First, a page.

While I deplore Hollywood's pressure on women to be underweight and perfect, I don't believe that obesity can be a positive political statement. We should all be advocating for a healthy lifestyle, with a good diet and sufficient exercise.
We can approach the health problems that stem from unhealthy eating and physical activity as individual concerns requiring individual treatment. Or that there are social influences that affect what we eat, how we live and how healthy we end up.
We have an obesity epidemic that is out of control because of something that has changed in the last 50 years of our eons of evolution -- recent changes in our culture and behavior. Drugs and surgery won't change that.
If we work to spread that message beyond our clinics to schools, homes, and the workplace, we will be that much closer to getting chronic diseases like obesity and diabetes under control and to helping New Yorkers live fuller and healthier lives.
There is a certain irony in the nearly immediate juxtaposition of the rare introduction of a new FDA-approved drug for weight loss (Belviq) to the marketplace and the recognition of obesity as a "disease" by the AMA. A line from the movie Jerry Maguire comes to mind: "You complete me!"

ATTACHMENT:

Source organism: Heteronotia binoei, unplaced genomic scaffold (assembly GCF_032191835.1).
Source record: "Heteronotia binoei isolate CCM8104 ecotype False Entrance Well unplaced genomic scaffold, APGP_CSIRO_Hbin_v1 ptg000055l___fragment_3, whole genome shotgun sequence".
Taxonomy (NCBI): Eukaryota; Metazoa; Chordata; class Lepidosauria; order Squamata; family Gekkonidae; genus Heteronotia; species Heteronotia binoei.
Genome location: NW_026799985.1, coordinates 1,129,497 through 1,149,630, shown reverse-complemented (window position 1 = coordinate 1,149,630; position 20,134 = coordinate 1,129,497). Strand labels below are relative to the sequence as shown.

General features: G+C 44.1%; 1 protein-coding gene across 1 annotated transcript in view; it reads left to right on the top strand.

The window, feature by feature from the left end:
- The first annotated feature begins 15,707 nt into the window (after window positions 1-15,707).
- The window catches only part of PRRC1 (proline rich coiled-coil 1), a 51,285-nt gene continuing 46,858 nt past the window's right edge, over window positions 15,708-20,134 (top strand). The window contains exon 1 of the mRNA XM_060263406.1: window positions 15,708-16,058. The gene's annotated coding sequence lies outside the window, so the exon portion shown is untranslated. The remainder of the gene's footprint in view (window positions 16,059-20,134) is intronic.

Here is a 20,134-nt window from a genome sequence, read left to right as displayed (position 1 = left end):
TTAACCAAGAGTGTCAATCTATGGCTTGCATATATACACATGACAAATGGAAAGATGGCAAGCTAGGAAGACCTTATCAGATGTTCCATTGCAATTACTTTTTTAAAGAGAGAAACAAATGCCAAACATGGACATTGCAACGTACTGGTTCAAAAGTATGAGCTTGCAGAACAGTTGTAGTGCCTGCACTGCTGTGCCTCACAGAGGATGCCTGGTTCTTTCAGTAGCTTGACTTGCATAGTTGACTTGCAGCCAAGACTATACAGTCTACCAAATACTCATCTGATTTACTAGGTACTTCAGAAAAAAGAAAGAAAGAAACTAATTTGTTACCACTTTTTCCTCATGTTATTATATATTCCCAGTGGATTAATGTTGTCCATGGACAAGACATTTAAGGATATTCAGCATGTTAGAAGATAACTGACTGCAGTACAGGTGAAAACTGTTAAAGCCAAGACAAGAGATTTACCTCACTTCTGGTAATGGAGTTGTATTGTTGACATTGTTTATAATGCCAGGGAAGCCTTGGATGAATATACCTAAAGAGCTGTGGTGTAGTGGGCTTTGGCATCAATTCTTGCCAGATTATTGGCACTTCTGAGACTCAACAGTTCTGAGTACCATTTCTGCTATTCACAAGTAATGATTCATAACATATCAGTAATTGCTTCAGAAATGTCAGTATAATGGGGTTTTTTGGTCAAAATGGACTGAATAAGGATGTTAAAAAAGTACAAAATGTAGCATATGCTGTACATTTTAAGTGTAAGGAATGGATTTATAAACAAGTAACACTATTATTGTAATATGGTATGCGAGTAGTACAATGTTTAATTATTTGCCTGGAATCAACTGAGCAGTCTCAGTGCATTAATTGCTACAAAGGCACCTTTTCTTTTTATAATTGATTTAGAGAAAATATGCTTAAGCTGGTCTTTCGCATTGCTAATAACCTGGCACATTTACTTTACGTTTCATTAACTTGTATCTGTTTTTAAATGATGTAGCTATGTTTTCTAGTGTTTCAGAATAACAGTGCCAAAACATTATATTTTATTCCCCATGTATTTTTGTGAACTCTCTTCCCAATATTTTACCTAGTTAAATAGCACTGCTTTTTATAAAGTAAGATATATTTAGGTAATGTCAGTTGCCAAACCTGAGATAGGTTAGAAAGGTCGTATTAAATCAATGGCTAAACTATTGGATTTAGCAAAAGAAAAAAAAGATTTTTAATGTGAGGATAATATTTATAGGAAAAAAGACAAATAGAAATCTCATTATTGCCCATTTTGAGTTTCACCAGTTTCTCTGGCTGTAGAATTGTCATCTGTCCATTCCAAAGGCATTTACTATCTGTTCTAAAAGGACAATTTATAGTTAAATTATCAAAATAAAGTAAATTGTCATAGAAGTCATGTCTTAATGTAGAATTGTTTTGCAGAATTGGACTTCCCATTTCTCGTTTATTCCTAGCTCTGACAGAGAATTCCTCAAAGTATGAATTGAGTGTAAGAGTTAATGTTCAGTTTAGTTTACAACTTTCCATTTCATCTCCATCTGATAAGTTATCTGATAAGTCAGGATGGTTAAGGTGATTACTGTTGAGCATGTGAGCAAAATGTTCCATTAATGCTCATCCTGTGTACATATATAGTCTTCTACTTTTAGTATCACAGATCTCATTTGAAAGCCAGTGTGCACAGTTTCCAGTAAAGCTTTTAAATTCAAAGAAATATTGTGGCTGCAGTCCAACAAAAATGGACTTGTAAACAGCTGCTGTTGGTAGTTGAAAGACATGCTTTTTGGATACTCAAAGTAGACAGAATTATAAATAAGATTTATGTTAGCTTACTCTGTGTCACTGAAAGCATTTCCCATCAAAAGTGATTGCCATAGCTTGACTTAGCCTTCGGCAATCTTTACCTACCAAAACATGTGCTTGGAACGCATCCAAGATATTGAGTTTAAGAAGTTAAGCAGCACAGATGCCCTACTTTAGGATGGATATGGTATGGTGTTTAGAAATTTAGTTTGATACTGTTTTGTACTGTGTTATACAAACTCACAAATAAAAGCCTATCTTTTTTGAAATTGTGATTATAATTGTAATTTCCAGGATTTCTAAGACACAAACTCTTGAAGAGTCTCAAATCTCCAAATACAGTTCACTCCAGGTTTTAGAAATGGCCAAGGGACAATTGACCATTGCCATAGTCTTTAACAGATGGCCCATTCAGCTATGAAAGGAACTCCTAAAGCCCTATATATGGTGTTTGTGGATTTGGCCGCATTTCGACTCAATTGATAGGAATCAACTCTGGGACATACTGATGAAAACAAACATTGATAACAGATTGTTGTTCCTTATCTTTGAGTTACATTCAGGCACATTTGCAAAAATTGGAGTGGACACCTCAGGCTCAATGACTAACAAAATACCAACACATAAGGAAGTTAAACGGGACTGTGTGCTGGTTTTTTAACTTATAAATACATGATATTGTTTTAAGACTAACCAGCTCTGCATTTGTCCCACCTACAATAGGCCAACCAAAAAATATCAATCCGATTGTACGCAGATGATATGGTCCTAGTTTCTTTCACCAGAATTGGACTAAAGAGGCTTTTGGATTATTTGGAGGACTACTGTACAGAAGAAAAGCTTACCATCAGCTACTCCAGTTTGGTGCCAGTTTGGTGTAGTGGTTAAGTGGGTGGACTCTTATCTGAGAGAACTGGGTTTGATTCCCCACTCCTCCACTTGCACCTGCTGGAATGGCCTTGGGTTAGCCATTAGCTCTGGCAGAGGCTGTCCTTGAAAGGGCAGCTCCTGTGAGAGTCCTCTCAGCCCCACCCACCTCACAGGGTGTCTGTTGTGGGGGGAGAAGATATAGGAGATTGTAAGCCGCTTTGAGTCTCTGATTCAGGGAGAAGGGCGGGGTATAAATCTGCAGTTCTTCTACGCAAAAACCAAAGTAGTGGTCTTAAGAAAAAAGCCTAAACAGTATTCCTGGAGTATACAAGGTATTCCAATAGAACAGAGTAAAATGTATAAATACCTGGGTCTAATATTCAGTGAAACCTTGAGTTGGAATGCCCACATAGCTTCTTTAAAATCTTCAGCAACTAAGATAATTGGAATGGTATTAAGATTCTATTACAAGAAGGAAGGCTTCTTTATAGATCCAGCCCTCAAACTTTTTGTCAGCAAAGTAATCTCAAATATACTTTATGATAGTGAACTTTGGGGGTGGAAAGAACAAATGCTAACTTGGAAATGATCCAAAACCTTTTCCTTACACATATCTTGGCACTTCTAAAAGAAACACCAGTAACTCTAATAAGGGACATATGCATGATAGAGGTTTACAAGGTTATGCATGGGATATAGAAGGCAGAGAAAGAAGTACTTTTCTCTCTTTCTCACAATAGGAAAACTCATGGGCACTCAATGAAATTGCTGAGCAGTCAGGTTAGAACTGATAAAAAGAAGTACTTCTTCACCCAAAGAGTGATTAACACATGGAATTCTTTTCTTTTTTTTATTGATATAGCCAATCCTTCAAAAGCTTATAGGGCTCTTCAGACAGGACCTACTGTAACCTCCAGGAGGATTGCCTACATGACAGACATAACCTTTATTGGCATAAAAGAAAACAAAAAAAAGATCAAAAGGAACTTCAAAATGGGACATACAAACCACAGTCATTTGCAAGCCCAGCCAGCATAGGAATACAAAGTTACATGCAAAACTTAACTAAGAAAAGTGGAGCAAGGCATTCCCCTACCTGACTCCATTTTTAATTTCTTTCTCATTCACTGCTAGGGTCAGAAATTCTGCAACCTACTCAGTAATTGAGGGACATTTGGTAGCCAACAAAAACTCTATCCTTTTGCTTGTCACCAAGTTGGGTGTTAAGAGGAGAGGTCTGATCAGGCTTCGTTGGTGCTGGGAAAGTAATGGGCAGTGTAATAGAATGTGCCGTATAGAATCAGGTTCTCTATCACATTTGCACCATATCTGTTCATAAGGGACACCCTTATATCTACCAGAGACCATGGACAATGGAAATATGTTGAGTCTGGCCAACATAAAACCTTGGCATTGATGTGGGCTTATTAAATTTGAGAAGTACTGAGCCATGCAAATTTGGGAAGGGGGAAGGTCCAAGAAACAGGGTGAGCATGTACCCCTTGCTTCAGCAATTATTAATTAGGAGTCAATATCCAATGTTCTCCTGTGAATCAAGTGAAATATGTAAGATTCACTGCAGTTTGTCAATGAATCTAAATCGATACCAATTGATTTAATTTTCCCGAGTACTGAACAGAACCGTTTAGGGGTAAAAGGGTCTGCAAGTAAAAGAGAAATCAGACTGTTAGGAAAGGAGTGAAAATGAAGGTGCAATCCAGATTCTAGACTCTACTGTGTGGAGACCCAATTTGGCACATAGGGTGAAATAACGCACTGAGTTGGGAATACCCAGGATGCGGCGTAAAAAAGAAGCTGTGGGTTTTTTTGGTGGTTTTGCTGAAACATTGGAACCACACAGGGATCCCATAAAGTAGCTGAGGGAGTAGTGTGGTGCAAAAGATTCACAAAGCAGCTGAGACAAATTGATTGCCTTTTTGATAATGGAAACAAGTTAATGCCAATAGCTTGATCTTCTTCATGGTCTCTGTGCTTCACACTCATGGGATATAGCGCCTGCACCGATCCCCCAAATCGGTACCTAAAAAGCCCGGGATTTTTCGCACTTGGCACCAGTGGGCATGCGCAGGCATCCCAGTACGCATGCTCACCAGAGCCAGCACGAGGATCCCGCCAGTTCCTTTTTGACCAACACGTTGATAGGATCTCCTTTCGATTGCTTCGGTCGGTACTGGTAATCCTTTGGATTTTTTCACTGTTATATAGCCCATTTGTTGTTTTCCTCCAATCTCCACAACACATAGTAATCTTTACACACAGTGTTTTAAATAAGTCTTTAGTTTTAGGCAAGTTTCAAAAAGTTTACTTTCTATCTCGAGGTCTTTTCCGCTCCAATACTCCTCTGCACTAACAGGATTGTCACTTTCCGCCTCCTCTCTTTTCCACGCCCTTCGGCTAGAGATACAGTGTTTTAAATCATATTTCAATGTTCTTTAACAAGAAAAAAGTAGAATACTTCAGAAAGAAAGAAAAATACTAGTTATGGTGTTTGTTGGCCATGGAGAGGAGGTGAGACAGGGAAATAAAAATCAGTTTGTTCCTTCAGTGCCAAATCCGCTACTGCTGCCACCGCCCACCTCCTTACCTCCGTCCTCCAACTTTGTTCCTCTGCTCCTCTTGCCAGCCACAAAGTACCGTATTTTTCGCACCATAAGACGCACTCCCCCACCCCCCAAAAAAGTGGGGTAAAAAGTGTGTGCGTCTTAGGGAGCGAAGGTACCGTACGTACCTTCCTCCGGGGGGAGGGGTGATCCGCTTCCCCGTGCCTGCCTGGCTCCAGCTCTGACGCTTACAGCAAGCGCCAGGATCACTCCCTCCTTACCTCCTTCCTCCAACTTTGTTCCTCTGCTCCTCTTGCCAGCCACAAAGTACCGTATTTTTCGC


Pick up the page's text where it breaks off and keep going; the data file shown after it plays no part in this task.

Reddit asked for a Rob Zombie AMA (Ask Me Anything), and while he has yet to jump on the bandwagon, we've got those redditors covered in this segment where we ask the man himself those hard-hitting questions about his past work and Lords of Salem movie.
What began as an innocent attempt by Kevin to enjoy the outdoors with his mini dachshund and get some exercise ended up turning into a crazy encounter with a fan who just happened to be camping in his car with "the longest telephoto lens in the world."
What happens when you take Photoshop out of the equation? We're left with models and performers who are still under an enormous amount of pressure to go to enormous lengths to make their bodies look a certain way.